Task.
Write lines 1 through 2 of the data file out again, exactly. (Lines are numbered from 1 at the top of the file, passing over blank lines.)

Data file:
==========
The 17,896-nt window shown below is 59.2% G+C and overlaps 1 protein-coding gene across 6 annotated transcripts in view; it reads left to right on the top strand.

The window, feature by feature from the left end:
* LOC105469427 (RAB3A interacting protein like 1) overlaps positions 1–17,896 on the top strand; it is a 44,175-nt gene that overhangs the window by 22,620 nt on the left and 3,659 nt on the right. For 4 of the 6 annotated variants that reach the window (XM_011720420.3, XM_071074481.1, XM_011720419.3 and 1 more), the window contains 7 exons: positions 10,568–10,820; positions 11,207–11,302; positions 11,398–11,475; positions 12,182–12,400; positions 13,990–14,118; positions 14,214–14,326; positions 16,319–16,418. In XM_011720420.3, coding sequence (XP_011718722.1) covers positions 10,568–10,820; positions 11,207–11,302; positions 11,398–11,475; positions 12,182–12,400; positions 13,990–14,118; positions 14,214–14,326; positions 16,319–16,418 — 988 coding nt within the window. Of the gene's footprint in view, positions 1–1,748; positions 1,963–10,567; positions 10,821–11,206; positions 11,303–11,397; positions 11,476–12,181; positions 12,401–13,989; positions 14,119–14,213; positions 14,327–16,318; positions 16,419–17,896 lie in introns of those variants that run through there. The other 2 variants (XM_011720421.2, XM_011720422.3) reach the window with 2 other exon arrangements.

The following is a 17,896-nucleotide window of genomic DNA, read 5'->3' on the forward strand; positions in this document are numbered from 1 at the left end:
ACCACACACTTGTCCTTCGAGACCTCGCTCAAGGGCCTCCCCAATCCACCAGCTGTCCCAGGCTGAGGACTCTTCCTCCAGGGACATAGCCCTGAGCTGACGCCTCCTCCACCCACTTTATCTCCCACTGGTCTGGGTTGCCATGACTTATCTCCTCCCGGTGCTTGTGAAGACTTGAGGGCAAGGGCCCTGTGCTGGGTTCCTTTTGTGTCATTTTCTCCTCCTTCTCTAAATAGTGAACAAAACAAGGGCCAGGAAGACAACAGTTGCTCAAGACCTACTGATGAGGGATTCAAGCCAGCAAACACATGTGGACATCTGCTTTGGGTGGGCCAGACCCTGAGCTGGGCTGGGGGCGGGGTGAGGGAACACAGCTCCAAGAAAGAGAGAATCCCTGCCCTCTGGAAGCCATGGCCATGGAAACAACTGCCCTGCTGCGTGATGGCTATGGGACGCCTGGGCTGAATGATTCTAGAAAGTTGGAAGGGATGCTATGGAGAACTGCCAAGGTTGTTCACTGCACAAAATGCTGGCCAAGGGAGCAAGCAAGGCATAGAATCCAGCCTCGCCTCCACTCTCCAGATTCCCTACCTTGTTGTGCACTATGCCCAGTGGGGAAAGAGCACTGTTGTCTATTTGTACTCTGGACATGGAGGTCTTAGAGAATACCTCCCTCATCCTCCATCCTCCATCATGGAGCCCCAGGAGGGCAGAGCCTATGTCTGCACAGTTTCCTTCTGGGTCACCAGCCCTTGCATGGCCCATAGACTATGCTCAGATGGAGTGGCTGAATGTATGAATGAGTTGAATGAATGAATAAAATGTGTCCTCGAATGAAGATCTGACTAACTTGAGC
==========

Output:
The 17,896-nt window shown below is 59.2% G+C and overlaps 1 protein-coding gene across 6 annotated transcripts in view; it reads left to right on the top strand.

The window, feature by feature from the left end: